“Please!” One of the daughters began, but as she spoke a toad hopped out of her mouth and dropped onto the ground. The sisters looked in horror at the creature and tried again to beg for mercy, but with every word they spoke, a frog, or lizard, or insect would fall from their lips and scurry away.
It was awful. It was horrifying. Dara loved it. After the evil stepsisters ran home to their mother, she materialized behind Eda and praised her for coming up with such a fitting curse.
Now, when the stepmother saw how her daughters had been cursed, she sent Rose to the village at once, expecting her to be punished in the same way. Eda saw her approaching and again took the form of the old beggar woman, calling out:
“Could you spare a crust of moldy bread for Grandmother?”
Rose took pity on the old lady and replied. “Allas, I have only a single coin, but here you take it and get yourself something in the village.”
At once, Eda took her true form and Rose having equal respect for both attractive and unattractive people was unphased.
“You are kind in both your actions and your words, and so from this day forward you will want for nothing. With every word you speak, something precious will drop from your lips.”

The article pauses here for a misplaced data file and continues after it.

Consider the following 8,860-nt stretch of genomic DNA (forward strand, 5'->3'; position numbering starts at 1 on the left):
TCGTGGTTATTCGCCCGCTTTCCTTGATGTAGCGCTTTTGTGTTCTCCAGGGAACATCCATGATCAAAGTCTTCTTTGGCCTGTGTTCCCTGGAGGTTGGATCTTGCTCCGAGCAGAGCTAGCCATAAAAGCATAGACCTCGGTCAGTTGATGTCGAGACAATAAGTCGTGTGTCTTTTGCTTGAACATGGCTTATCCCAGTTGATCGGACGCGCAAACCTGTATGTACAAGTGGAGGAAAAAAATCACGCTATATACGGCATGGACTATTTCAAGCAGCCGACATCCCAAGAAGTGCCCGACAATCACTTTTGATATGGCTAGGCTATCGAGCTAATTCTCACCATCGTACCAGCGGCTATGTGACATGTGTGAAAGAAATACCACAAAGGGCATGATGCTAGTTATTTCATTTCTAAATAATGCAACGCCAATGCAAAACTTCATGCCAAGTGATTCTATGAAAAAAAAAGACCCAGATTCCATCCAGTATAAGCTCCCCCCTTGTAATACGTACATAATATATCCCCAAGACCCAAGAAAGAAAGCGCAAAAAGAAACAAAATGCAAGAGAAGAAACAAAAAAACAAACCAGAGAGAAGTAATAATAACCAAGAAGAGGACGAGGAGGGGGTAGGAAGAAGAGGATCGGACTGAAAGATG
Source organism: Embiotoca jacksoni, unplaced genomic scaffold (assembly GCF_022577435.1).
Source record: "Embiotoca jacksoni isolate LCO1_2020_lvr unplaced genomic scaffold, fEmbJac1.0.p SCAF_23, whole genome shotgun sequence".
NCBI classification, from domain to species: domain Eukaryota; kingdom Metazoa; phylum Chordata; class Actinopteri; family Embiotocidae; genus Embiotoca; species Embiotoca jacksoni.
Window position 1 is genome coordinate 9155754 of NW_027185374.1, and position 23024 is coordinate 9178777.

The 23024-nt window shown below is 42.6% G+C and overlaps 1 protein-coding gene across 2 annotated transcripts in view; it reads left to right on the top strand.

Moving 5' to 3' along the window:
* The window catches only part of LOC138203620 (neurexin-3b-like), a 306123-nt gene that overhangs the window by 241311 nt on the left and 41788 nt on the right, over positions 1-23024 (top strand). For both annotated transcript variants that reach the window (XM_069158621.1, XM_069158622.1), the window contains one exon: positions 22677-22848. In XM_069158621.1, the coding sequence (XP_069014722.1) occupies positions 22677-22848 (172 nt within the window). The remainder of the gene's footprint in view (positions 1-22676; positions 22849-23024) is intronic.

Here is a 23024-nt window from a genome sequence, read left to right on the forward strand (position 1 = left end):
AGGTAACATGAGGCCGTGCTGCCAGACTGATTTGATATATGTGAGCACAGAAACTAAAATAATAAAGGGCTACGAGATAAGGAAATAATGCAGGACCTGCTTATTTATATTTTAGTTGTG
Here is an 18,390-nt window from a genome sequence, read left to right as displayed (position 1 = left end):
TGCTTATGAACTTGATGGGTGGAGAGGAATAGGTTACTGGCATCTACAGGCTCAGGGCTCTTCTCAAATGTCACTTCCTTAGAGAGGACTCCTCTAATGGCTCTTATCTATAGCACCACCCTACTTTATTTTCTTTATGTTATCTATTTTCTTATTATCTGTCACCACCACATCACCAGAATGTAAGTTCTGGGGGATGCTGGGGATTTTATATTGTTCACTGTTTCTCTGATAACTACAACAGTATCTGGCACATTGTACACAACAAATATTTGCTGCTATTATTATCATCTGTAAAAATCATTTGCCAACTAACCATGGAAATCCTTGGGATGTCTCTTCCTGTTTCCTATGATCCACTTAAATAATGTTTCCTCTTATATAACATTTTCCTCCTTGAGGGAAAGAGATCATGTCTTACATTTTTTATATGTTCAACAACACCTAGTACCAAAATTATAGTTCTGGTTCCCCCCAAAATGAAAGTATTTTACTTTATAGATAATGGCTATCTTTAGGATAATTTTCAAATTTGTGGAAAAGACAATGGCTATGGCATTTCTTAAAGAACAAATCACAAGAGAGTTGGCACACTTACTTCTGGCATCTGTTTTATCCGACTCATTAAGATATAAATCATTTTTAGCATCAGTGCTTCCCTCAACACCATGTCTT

“What do—” the girl started, she paused abruptly and spit a diamond into her hand. She tried again to question Eda, but everytime she tried to speak another jewel passed through her lips. Eda was puzzled when the girl started to cry.
“I can’t—” she started and then spit two more jewels into her hand. This continued until her lips were cut and bloody and she ran home crying.
Dara appeared beside Eda with her hands on her hips. “What was that?”
“A fitting reward for someone who speaks kindly?” Eda answered.
“I thought you were going to give her a nice dress and an invitation to the ball,” Dara scolded.